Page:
Benefits for working carers


Taking on a caring role for a friend or loved one can be a daunting task, both physically and mentally, and many carers find themselves in need of extra help. A common question from carers is whether they can claim any benefits that might support them alongside their working life.

Most carers assume benefits are simply not an option for them if they are earning, and some people also worry about claiming benefits, because of bad press around ‘dole scroungers’. But there are some benefits and entitlements that a carer can explore, especially if their caring role has meant they have had to cut down their working hours, or take a career break.


The main benefit aimed at carers is the Carer’s Allowance. This benefit will pay £62.70 a week if you are caring for a disabled person for at least 35 hours a week.

Unfortunately, if you are working, even if you have drastically cut down your hours, the chances are you will not be able to claim Carer’s Allowance. This is because you cannot claim the benefit if your net earnings are over £116 a week.

But if that is the case for you, you shouldn’t give up straight away, as you may have an ‘underlying entitlement’ to Carer’s Allowance, which can bring other advantages.


It is pretty common for carers to fulfil all the other criteria for claiming Carer’s Allowance, but be over the earnings threshold. In this case, although you cannot claim that allowance, the government acknowledges that you have an ‘underlying entitlement’ because you are a carer. This brings certain advantages.

Firstly, if you are entitled to any other benefits, you could qualify for a ‘carer premium’ on top. For example, if you claim Income Support, Employment and Support Allowance (ESA) or Jobseekers Allowance (JSA) you will get an extra payment on top of your usual amount.

Another advantage is that, as a household, you will be exempt from the benefits cap. You might also be entitled to a Council Tax reduction.


There are other criteria for claiming Carer’s Allowance, the main one being that the person you care for gets a relevant disability benefit. This will either be a Personal Independence Payment (PIP) or an Attendance Allowance (AA).

There are different qualifying factors for each, but if the person you are caring for does not get any kind of benefit, you should investigate this immediately.

  • Personal Independence Payment

If the person is under 65 they can apply for PIP. This replaces the old Disability Living Allowance (DLA), which is no longer given, except to children. (There may still be some adults on the old DLA, but they are gradually being moved over to PIP).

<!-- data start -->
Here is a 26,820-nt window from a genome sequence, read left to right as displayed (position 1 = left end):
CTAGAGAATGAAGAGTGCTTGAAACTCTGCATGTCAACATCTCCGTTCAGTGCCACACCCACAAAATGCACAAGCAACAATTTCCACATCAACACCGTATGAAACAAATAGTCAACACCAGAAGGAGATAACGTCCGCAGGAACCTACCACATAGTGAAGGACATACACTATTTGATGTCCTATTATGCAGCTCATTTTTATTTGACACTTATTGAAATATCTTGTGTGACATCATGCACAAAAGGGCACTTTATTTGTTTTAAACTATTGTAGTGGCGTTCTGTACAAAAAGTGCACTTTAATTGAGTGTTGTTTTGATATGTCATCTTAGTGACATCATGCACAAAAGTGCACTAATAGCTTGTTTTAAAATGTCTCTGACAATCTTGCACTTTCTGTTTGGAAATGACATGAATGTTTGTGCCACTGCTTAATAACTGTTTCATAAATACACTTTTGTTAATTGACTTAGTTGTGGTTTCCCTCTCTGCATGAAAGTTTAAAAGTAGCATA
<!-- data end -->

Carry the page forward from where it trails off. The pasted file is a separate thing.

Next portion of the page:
PIP is paid at different rates depending on need and is calculated with a (rather lengthy!) application form and, usually, a face-to-face assessment.

  • Attendance Allowance

If the person you are caring for is over 65 they can apply for Attendance Allowance. This is a non-means tested benefit which is designed to help those with illnesses or disabilities. It is paid at two rates: a lower rate of £55.65 and a higher rate of £83.10. The rate given will depend on their level of need.


There are several other benefits which it might be worth you looking into as a carer:

  • Jobseekers Allowance

Most people are familiar with Jobseekers Allowance, which you can claim while you’re searching for work. As mentioned above, you would be able to claim a carer premium of £34.95 a week on top of your normal Jobseekers Allowance. For example, if you are over 25, single and on Jobseekers Allowance you would normally receive £73.10 a week. This would be bumped up to £108.05 with the carer premium.

  • Employment and Support Allowance

Employment and Support Allowance (ESA) is a benefit for those who are unable to work due to ill health. If you find your own health is suffering, you can claim this benefit for yourself; again, if you are over 25 and single, the rate would be £73.10 a week, rising to £108.05 with the carer premium (there are different rates payable depending on your circumstances).

If your health is good, then make sure you have considered whether the person you are caring for could also claim ESA on top of their disability payment.

  • Income Support

Another possible benefit is Income Support, which you can claim on the grounds of being a carer. The main criteria are that you must be working less than 16 hours a week, you can’t be claiming either Jobseekers Allowance or Employment and Support Allowance, and you can’t have more than £16,000 in savings.

If you are considering making a claim, you should call your local Jobcentre Plus. They will need to know your personal circumstances, including whether you are single, in a couple, or a lone parent, and whether you have an ‘underlying entitlement’ to Carer’s Allowance or any other premiums. They can then calculate how much Income Support you could receive.


As you can see, the benefits system is a bit of a maze and it can sometimes feel like all the red tape is designed to put people off! If you are caring for someone else, you deserve all the help and support you can get. Making sure you know about your rights and entitlements is the first step towards improving the situation for both of you.

Useful Sources of Information

Citizens Advice Bureau

Age UK information leaflets

Department of Work and Pensions website

By Rosalind Kent, a freelance writer who has worked for a carers charity, advising and advocating for carers and the people they care for. 

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